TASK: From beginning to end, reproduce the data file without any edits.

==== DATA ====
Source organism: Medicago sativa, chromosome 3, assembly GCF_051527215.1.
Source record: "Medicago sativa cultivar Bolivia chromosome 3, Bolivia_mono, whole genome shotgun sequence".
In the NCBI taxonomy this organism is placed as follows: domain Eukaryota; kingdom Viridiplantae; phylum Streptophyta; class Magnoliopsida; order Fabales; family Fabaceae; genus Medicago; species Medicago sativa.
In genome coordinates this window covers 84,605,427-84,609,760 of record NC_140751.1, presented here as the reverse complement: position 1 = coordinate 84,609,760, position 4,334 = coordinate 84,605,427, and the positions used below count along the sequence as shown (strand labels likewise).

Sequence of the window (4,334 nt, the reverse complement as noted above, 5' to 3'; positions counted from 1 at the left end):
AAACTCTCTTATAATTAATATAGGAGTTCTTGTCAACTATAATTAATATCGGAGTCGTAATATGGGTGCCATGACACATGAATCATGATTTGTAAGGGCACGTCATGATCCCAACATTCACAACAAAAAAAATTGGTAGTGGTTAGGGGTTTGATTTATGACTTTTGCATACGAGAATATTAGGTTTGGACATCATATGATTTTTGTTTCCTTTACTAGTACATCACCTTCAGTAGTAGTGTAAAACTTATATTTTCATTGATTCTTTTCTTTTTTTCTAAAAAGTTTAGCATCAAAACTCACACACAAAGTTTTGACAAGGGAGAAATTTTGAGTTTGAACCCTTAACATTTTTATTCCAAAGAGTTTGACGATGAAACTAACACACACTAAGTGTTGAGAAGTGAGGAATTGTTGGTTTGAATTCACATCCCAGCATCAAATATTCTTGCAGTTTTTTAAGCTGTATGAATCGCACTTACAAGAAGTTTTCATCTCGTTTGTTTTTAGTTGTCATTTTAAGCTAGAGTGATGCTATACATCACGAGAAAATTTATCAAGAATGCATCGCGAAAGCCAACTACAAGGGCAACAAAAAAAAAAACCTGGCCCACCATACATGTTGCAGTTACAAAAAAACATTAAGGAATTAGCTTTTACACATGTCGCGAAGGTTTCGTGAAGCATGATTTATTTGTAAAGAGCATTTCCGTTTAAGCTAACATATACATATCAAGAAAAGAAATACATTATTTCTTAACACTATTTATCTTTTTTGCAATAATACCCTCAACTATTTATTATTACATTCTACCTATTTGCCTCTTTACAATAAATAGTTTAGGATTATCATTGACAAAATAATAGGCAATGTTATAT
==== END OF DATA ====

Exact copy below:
Source organism: Medicago sativa, chromosome 3, assembly GCF_051527215.1.
Source record: "Medicago sativa cultivar Bolivia chromosome 3, Bolivia_mono, whole genome shotgun sequence".
In the NCBI taxonomy this organism is placed as follows: domain Eukaryota; kingdom Viridiplantae; phylum Streptophyta; class Magnoliopsida; order Fabales; family Fabaceae; genus Medicago; species Medicago sativa.
In genome coordinates this window covers 84,605,427-84,609,760 of record NC_140751.1, presented here as the reverse complement: position 1 = coordinate 84,609,760, position 4,334 = coordinate 84,605,427, and the positions used below count along the sequence as shown (strand labels likewise).

Sequence of the window (4,334 nt, the reverse complement as noted above, 5' to 3'; positions counted from 1 at the left end):
AAACTCTCTTATAATTAATATAGGAGTTCTTGTCAACTATAATTAATATCGGAGTCGTAATATGGGTGCCATGACACATGAATCATGATTTGTAAGGGCACGTCATGATCCCAACATTCACAACAAAAAAAATTGGTAGTGGTTAGGGGTTTGATTTATGACTTTTGCATACGAGAATATTAGGTTTGGACATCATATGATTTTTGTTTCCTTTACTAGTACATCACCTTCAGTAGTAGTGTAAAACTTATATTTTCATTGATTCTTTTCTTTTTTTCTAAAAAGTTTAGCATCAAAACTCACACACAAAGTTTTGACAAGGGAGAAATTTTGAGTTTGAACCCTTAACATTTTTATTCCAAAGAGTTTGACGATGAAACTAACACACACTAAGTGTTGAGAAGTGAGGAATTGTTGGTTTGAATTCACATCCCAGCATCAAATATTCTTGCAGTTTTTTAAGCTGTATGAATCGCACTTACAAGAAGTTTTCATCTCGTTTGTTTTTAGTTGTCATTTTAAGCTAGAGTGATGCTATACATCACGAGAAAATTTATCAAGAATGCATCGCGAAAGCCAACTACAAGGGCAACAAAAAAAAAAACCTGGCCCACCATACATGTTGCAGTTACAAAAAAACATTAAGGAATTAGCTTTTACACATGTCGCGAAGGTTTCGTGAAGCATGATTTATTTGTAAAGAGCATTTCCGTTTAAGCTAACATATACATATCAAGAAAAGAAATACATTATTTCTTAACACTATTTATCTTTTTTGCAATAATACCCTCAACTATTTATTATTACATTCTACCTATTTGCCTCTTTACAATAAATAGTTTAGGATTATCATTGACAAAATAATAGGCAATGTTATAT